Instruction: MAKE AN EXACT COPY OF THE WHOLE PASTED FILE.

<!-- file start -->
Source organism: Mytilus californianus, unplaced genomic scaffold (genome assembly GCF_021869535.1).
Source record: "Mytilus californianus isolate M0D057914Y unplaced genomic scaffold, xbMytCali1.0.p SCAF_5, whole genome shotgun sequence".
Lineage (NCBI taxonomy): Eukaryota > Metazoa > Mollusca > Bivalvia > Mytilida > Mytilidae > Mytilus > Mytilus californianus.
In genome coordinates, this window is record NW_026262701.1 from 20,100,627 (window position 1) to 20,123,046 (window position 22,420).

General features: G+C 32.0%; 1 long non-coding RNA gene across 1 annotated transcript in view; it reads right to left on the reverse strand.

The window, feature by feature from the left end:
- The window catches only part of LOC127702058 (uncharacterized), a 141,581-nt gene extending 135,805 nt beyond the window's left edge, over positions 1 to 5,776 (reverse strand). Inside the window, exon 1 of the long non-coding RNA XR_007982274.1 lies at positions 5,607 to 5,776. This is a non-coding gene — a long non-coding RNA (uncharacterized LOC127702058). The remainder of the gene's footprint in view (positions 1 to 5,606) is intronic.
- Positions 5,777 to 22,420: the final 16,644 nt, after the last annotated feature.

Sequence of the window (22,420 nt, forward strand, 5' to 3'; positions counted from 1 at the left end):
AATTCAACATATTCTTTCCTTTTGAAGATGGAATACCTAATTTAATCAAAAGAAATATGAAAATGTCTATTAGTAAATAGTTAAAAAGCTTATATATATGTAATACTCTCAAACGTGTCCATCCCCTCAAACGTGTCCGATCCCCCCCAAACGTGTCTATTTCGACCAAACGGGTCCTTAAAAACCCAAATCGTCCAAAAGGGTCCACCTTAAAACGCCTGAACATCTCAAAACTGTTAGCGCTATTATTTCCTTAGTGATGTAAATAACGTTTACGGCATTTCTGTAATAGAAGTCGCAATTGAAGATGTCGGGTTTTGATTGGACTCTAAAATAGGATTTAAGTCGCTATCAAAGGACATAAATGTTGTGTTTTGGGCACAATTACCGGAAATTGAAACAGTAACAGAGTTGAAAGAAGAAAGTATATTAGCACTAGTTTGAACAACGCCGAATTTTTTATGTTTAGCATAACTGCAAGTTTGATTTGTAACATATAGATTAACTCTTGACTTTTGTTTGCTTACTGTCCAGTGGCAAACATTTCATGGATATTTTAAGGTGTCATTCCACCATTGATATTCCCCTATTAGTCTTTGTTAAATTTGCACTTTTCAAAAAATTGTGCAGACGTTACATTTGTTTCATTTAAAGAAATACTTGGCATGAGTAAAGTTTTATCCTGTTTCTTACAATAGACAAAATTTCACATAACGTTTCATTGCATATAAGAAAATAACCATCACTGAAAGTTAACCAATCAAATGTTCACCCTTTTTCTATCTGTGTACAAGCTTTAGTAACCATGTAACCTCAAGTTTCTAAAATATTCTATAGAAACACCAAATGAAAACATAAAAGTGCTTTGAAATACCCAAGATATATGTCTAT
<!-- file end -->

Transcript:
Source organism: Mytilus californianus, unplaced genomic scaffold (genome assembly GCF_021869535.1).
Source record: "Mytilus californianus isolate M0D057914Y unplaced genomic scaffold, xbMytCali1.0.p SCAF_5, whole genome shotgun sequence".
Lineage (NCBI taxonomy): Eukaryota > Metazoa > Mollusca > Bivalvia > Mytilida > Mytilidae > Mytilus > Mytilus californianus.
In genome coordinates, this window is record NW_026262701.1 from 20,100,627 (window position 1) to 20,123,046 (window position 22,420).

General features: G+C 32.0%; 1 long non-coding RNA gene across 1 annotated transcript in view; it reads right to left on the reverse strand.

The window, feature by feature from the left end:
- The window catches only part of LOC127702058 (uncharacterized), a 141,581-nt gene extending 135,805 nt beyond the window's left edge, over positions 1 to 5,776 (reverse strand). Inside the window, exon 1 of the long non-coding RNA XR_007982274.1 lies at positions 5,607 to 5,776. This is a non-coding gene — a long non-coding RNA (uncharacterized LOC127702058). The remainder of the gene's footprint in view (positions 1 to 5,606) is intronic.
- Positions 5,777 to 22,420: the final 16,644 nt, after the last annotated feature.

Sequence of the window (22,420 nt, forward strand, 5' to 3'; positions counted from 1 at the left end):
AATTCAACATATTCTTTCCTTTTGAAGATGGAATACCTAATTTAATCAAAAGAAATATGAAAATGTCTATTAGTAAATAGTTAAAAAGCTTATATATATGTAATACTCTCAAACGTGTCCATCCCCTCAAACGTGTCCGATCCCCCCCAAACGTGTCTATTTCGACCAAACGGGTCCTTAAAAACCCAAATCGTCCAAAAGGGTCCACCTTAAAACGCCTGAACATCTCAAAACTGTTAGCGCTATTATTTCCTTAGTGATGTAAATAACGTTTACGGCATTTCTGTAATAGAAGTCGCAATTGAAGATGTCGGGTTTTGATTGGACTCTAAAATAGGATTTAAGTCGCTATCAAAGGACATAAATGTTGTGTTTTGGGCACAATTACCGGAAATTGAAACAGTAACAGAGTTGAAAGAAGAAAGTATATTAGCACTAGTTTGAACAACGCCGAATTTTTTATGTTTAGCATAACTGCAAGTTTGATTTGTAACATATAGATTAACTCTTGACTTTTGTTTGCTTACTGTCCAGTGGCAAACATTTCATGGATATTTTAAGGTGTCATTCCACCATTGATATTCCCCTATTAGTCTTTGTTAAATTTGCACTTTTCAAAAAATTGTGCAGACGTTACATTTGTTTCATTTAAAGAAATACTTGGCATGAGTAAAGTTTTATCCTGTTTCTTACAATAGACAAAATTTCACATAACGTTTCATTGCATATAAGAAAATAACCATCACTGAAAGTTAACCAATCAAATGTTCACCCTTTTTCTATCTGTGTACAAGCTTTAGTAACCATGTAACCTCAAGTTTCTAAAATATTCTATAGAAACACCAAATGAAAACATAAAAGTGCTTTGAAATACCCAAGATATATGTCTAT